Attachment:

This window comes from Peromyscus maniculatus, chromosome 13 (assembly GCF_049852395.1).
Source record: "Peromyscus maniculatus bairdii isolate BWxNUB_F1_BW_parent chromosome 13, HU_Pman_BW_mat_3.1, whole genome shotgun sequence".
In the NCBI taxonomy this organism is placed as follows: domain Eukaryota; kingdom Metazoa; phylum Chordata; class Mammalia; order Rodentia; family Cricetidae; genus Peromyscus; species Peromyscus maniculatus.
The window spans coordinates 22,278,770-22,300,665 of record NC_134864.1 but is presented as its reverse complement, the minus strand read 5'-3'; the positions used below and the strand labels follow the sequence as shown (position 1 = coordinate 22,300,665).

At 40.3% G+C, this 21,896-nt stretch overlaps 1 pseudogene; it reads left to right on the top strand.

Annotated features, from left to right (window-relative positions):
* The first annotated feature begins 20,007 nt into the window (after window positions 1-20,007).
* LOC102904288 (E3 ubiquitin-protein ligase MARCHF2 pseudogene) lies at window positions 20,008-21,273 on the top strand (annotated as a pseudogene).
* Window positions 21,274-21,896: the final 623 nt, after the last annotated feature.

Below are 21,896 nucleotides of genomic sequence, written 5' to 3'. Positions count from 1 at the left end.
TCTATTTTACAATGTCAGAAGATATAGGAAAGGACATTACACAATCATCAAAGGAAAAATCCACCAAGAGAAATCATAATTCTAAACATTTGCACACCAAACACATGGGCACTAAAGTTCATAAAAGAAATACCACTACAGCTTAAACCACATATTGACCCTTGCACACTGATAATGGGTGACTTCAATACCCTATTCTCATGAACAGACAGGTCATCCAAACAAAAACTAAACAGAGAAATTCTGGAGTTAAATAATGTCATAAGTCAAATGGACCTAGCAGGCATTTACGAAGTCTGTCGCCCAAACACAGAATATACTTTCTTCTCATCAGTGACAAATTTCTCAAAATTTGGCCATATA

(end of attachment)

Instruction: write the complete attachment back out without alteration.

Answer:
This window comes from Peromyscus maniculatus, chromosome 13 (assembly GCF_049852395.1).
Source record: "Peromyscus maniculatus bairdii isolate BWxNUB_F1_BW_parent chromosome 13, HU_Pman_BW_mat_3.1, whole genome shotgun sequence".
In the NCBI taxonomy this organism is placed as follows: domain Eukaryota; kingdom Metazoa; phylum Chordata; class Mammalia; order Rodentia; family Cricetidae; genus Peromyscus; species Peromyscus maniculatus.
The window spans coordinates 22,278,770-22,300,665 of record NC_134864.1 but is presented as its reverse complement, the minus strand read 5'-3'; the positions used below and the strand labels follow the sequence as shown (position 1 = coordinate 22,300,665).

At 40.3% G+C, this 21,896-nt stretch overlaps 1 pseudogene; it reads left to right on the top strand.

Annotated features, from left to right (window-relative positions):
* The first annotated feature begins 20,007 nt into the window (after window positions 1-20,007).
* LOC102904288 (E3 ubiquitin-protein ligase MARCHF2 pseudogene) lies at window positions 20,008-21,273 on the top strand (annotated as a pseudogene).
* Window positions 21,274-21,896: the final 623 nt, after the last annotated feature.

Below are 21,896 nucleotides of genomic sequence, written 5' to 3'. Positions count from 1 at the left end.
TCTATTTTACAATGTCAGAAGATATAGGAAAGGACATTACACAATCATCAAAGGAAAAATCCACCAAGAGAAATCATAATTCTAAACATTTGCACACCAAACACATGGGCACTAAAGTTCATAAAAGAAATACCACTACAGCTTAAACCACATATTGACCCTTGCACACTGATAATGGGTGACTTCAATACCCTATTCTCATGAACAGACAGGTCATCCAAACAAAAACTAAACAGAGAAATTCTGGAGTTAAATAATGTCATAAGTCAAATGGACCTAGCAGGCATTTACGAAGTCTGTCGCCCAAACACAGAATATACTTTCTTCTCATCAGTGACAAATTTCTCAAAATTTGGCCATATA